"The Persians": Soliloquy of the Suffering
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Written by Chris Floyd   
Wednesday, 23 February 2011 01:46

As the ancient spirit of defiance against brutal -- and brutalizing -- elites waxes strong once more across the world, I thought the spoken-word piece below might be of some relevance. The depredations of the high and mighty store up great reservoirs of wrath, even in the most cowed and broken souls. And when the levee breaks, who can say what course the flood will follow?  How stupid, how evil and stupid, are the masters who believe they can control the forces they unleash with their crimes.

The Persians

Let them march out to fight the Persians,
And we will rise that very night
To slaughter everyone remaining:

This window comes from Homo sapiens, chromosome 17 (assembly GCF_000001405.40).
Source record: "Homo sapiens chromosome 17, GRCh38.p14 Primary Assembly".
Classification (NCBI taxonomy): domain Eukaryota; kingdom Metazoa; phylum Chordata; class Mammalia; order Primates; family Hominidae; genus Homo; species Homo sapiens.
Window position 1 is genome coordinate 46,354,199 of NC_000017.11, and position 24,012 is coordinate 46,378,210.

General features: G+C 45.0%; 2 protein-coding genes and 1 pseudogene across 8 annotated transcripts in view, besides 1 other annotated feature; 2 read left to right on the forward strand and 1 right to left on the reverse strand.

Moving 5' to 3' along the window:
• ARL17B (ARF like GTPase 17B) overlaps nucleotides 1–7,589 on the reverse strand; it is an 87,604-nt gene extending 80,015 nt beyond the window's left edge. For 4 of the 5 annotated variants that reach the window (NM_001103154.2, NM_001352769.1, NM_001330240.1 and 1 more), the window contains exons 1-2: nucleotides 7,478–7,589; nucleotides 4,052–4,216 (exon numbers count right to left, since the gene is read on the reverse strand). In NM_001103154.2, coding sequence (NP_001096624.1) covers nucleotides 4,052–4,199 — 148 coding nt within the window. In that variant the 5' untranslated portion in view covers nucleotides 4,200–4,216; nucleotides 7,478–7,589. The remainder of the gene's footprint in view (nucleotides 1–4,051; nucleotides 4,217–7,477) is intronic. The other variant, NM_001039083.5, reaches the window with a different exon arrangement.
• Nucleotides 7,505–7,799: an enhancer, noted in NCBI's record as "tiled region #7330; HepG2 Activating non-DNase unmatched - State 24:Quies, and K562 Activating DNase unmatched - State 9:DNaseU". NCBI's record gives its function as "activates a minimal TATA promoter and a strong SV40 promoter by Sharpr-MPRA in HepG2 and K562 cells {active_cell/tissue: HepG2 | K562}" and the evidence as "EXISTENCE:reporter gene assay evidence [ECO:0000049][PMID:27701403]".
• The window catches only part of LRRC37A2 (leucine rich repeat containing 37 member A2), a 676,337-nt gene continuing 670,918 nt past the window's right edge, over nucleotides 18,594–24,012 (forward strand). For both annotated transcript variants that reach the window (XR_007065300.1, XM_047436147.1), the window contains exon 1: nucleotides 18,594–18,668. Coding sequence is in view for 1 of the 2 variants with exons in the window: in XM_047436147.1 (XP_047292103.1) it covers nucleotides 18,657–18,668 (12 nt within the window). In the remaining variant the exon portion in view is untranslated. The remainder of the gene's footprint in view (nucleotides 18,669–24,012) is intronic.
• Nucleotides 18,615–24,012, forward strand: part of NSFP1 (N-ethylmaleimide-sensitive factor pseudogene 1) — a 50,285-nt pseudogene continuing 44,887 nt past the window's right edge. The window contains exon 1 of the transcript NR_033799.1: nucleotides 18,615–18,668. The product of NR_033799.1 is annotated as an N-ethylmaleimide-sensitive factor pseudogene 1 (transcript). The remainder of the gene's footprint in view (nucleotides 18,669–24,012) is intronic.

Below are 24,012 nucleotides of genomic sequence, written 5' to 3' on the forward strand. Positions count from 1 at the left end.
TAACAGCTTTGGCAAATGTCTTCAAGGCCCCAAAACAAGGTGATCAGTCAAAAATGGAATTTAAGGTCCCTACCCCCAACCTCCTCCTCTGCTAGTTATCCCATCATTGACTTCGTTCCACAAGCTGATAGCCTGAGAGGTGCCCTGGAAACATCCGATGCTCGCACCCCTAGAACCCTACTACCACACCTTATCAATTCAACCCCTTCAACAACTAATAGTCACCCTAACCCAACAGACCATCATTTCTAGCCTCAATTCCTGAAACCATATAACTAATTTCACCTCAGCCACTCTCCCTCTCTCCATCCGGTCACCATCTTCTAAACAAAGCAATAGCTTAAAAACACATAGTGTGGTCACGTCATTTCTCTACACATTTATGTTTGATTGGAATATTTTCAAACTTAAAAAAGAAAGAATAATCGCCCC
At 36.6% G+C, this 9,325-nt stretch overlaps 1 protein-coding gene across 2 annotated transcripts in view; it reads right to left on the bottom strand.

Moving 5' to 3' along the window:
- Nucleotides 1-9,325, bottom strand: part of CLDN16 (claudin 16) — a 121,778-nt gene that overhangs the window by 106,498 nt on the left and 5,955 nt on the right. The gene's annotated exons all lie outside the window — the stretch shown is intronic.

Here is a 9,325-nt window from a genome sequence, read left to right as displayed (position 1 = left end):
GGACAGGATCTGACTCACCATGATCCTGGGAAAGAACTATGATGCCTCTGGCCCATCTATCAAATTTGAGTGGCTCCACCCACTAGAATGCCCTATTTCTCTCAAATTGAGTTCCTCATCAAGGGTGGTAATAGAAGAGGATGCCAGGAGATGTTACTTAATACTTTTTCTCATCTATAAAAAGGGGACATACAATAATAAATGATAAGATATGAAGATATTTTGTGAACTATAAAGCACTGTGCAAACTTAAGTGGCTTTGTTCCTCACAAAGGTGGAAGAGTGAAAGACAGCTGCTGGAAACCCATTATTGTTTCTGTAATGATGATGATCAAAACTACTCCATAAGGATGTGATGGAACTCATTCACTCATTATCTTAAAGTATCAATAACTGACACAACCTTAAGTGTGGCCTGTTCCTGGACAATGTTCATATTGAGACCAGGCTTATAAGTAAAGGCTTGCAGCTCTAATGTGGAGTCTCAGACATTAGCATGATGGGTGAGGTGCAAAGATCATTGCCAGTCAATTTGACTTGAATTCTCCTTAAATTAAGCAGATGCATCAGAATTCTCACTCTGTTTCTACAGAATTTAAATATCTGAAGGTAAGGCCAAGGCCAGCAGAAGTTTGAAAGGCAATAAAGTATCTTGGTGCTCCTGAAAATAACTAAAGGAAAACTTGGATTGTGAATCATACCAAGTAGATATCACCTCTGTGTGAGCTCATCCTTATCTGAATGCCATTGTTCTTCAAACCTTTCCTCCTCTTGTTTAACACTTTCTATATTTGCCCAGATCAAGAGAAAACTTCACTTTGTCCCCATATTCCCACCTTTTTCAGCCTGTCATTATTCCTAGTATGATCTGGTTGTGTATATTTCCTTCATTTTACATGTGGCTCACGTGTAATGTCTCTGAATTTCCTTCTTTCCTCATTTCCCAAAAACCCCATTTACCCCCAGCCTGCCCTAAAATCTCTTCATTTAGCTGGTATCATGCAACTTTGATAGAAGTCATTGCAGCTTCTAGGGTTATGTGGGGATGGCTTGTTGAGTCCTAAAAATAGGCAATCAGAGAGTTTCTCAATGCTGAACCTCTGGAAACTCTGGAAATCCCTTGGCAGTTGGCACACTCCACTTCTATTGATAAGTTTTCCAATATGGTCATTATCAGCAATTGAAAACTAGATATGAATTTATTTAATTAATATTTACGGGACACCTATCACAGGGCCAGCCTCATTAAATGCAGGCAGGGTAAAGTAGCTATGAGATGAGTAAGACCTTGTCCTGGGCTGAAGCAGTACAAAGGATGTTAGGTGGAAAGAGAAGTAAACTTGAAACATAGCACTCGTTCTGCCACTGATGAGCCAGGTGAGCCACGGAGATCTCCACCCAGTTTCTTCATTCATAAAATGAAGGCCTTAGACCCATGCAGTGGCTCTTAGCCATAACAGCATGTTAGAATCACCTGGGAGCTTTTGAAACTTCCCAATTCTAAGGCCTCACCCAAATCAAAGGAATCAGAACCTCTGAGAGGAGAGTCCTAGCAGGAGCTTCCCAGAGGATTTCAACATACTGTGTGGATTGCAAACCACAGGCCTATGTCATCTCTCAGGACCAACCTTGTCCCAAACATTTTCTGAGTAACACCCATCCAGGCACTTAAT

Every Spartan, man and boy, girl and woman, in their beds.
Not a house will be left standing,
Not a stone unsmeared with blood.
A hundred generations of helot pain
Will be revenged before the dawn.

Let them march out, take all the army,
To meet the mighty Persians.
Strip the walls of men, the stockades;
Let them, O hot-faced Dis, let them
Cloud their minds with haughty visions
Of their triumph over Persians.
Set them on the road to Susa,
Have them preen before their women,
Fall in step beside their lovers,
Give their sons their weighty counsel,
How to comport themselves as Spartans
Should their fathers not return.

I too have sons, O mighty Spartans;
Some worked to death, some killed by hunters;
And daughters, raped and yoked to service.
So put on your armor, your great helms,
Beat the ground with rhythmic march,
Turn your swords against the Persians,
That vast sea of Eastern men,
And leave us to guard your children,
Tend your flocks, work your gardens.
You have beaten us like oxen,
And we are broken, tamed – believe it.
Let every able, worthy man
Take the distant field with Athens;
Save us, masters, from the Persians,
Hear your lowly servants' plea.

March out, march out, you Spartans:
The Great King himself has come.

 

 

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